What is the future of the Australian classroom?

What is the future of the Australian classroom?

A new report has revealed the emerging global trends in K-12 education. In this article, The Educator looks at what it had to say about Australian classrooms.

The ‘Future of the Classroom’ report, by Google for Education, is part of a series on the evolution of K-12 education and maps out current and emerging school trends.

The global analysis spanned 14 expert interviews with global and country-specific thought leaders in education, an academic literature review and media narrative analysis across the education sector.

The most prominent trends in Australian education included:

  • Computational thinking: Parents and teachers want students to develop problem solving alongside digital skills so they will be better prepared for future jobs.
  • Innovating pedagogy: Motivated teachers have more engaged classes, and they want to streamline administrative tasks to focus on teaching.
  • Life skills and workforce preparation: People want children to have a more holistic education that goes beyond standardized testing to include social and vocational skills

How Australian schools fare
A global snapshot of Australia’s schools shows that the average class size for primary public schools is 24 students and 22 for secondary schools; primary educators spend 1,000 hours on average every year – above the OECD average of 799 hours – teaching in the classroom and 87% of Australian teachers and principals report increased work hours over the last five years.

An encouraging finding from the report was that access to education in Australia is widespread, with Australia well above the OECD PISA average in reading, mathematics, and science. The survey also found that the number of teacher jobs is also expected to grow significantly over the next decade, with 73% more teachers in classrooms by 2030.

However, student participation in maths, science and English is on the decline, especially among those from low-socioeconomic backgrounds.

Recognising this, education policymakers are investing in the future workforce, funding a higher percentage of GDP in primary and secondary level education (6.0%) than the OECD average. And this is particularly crucial as Australian workers will spend 77% more time using science and mathematics skills by 2030.

In 2018, 87% of Australian teachers, executives and principals reported an increase in their work hours over the last five years – but little of it is spent on teaching or lesson planning.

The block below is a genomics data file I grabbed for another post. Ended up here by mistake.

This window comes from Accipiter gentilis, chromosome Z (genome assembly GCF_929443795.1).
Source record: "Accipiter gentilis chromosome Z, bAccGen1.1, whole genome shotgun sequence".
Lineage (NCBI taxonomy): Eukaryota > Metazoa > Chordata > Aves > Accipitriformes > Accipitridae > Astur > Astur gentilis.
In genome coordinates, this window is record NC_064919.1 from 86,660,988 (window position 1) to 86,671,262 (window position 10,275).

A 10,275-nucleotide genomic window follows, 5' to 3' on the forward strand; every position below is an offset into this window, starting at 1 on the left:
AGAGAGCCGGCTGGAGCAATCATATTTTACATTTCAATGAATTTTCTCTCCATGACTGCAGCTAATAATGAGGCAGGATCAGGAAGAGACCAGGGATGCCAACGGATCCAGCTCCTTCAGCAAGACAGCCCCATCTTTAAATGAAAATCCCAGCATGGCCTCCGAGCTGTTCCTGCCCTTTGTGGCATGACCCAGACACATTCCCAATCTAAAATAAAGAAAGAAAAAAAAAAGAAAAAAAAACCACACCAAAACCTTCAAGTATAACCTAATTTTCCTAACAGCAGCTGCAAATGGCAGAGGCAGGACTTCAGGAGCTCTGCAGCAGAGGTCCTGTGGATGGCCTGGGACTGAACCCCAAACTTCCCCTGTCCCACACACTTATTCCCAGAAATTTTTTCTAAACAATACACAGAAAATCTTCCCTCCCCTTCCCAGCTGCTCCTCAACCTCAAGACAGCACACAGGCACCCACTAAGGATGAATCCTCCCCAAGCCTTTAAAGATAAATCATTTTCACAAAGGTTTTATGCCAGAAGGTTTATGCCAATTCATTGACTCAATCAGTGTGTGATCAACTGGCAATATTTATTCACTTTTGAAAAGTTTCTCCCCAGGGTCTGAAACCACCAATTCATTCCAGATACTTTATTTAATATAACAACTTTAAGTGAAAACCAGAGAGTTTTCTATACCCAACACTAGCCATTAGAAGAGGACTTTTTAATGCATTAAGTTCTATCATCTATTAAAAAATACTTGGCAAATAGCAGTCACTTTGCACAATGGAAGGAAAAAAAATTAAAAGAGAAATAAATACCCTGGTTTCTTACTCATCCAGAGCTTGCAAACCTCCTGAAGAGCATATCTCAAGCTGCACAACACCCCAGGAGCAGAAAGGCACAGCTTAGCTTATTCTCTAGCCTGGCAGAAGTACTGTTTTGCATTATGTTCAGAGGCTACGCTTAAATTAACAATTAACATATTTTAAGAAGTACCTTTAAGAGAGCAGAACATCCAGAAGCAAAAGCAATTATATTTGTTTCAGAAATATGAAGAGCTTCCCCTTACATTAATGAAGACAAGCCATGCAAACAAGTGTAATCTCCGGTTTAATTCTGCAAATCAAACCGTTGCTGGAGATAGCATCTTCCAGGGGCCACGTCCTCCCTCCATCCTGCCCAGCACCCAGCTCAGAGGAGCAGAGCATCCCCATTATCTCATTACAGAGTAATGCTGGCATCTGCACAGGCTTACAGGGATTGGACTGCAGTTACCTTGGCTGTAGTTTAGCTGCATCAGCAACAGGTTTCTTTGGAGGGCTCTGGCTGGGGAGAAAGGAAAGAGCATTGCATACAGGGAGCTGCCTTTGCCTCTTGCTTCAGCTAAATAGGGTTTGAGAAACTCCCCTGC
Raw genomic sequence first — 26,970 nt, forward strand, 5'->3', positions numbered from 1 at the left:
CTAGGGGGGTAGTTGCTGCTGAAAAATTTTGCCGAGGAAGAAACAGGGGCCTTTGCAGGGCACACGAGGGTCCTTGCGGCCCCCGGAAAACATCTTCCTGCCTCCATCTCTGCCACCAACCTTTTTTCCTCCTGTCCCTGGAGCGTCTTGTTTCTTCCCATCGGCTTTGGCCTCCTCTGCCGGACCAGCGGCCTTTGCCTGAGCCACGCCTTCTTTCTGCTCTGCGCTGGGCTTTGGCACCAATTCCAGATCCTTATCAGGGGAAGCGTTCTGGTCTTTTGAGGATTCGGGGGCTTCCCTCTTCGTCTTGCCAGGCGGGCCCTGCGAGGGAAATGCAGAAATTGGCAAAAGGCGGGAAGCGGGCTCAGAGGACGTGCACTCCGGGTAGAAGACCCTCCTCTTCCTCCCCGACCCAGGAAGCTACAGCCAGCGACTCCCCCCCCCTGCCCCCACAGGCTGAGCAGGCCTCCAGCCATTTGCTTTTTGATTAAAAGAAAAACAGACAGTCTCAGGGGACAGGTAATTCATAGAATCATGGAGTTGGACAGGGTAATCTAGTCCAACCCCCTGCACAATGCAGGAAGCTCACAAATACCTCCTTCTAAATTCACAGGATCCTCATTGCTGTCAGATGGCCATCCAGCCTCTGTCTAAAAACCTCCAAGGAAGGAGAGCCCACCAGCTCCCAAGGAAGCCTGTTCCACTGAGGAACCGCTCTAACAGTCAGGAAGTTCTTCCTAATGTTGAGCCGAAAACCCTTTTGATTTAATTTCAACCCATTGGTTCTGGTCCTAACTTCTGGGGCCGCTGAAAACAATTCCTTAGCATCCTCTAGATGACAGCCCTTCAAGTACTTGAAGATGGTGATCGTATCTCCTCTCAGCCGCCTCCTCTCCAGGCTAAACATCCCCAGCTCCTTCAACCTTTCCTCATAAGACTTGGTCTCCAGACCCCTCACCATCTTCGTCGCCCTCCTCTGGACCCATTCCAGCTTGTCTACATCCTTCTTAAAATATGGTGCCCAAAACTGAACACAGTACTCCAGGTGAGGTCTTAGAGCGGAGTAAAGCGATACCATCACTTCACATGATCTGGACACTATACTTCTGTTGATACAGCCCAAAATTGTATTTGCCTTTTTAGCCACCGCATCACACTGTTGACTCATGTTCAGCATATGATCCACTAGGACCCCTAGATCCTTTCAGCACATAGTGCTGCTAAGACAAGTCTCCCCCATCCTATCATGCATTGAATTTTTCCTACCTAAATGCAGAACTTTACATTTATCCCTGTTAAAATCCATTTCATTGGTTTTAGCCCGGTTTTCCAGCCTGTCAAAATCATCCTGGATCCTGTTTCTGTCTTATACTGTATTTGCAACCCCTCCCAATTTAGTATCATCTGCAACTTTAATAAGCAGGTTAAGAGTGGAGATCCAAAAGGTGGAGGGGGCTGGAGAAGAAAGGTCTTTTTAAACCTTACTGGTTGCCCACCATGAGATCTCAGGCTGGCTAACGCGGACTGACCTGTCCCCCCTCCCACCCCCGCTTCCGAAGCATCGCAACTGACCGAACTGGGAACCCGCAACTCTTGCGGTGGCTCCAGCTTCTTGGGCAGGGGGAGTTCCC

Ninety-one percent of educators said administrative demands are a hindrance to their core job, and just 35% of secondary school teachers and 28% of primary school teachers said they have the support they need.

Cut red tape to boost learning, says report
The report pointed to research from The Varkey Foundation highlighting a direct link between the status of teachers and students’ academic outcomes.

“There is an opportunity to better recognise the important role teachers play in student learning,” the report stated.

“For example, this could be achieved by reducing the amount of time they must spend on administrative tasks, to focus on professional development and pedagogy.”

While technology was highlighted as a tool to streamline day-to-day workloads and allow educators to focus more on teaching and learning, the survey found that many aren’t making use of these resources.

According to the report, just 18% of Australian educators are implementing assessments digitally on a regular basis.

“With familiarity and access to digital technology being cited as the most significant barriers, there is a desire for teacher training to help them harness these tools to streamline their day and engage classes,” the report stated.

“It also ensures they feel more comfortable teaching subjects such as Information and Communication Technology [ICT], science and digital citizenship.”

How well are schools preparing the future workforce?
Research by the Foundation for Young Australians (FYA) highlights how ‘Enterprise Skills’ – transferable skills required in many jobs – are more in demand.

In the three years up to 2016, the proportion of jobs demanding critical thinking increased by 158%, creativity by 65%, presentation skills by 25% and teamwork by 19%.

In response to this, there is a push to alter traditional curriculums to better prepare students for adult life – creating a more holistic education that includes more general life skills, rather than focusing on memorizing and repeating information.

One way this is manifesting is in a focus on soft skills, said the report’s authors.

Research suggests that higher levels of emotional intelligence are linked with better leadership and ability to cope with pressure.

“There is a desire to help students develop such abilities. In fact, 69% of parents believe schools should be teaching more social skills,” the report stated.

“Future minded students want to be educated in areas that will help them thrive in their career – 50% of students aged 14 to 16 years old say they want to learn more practical on-the-job skills.”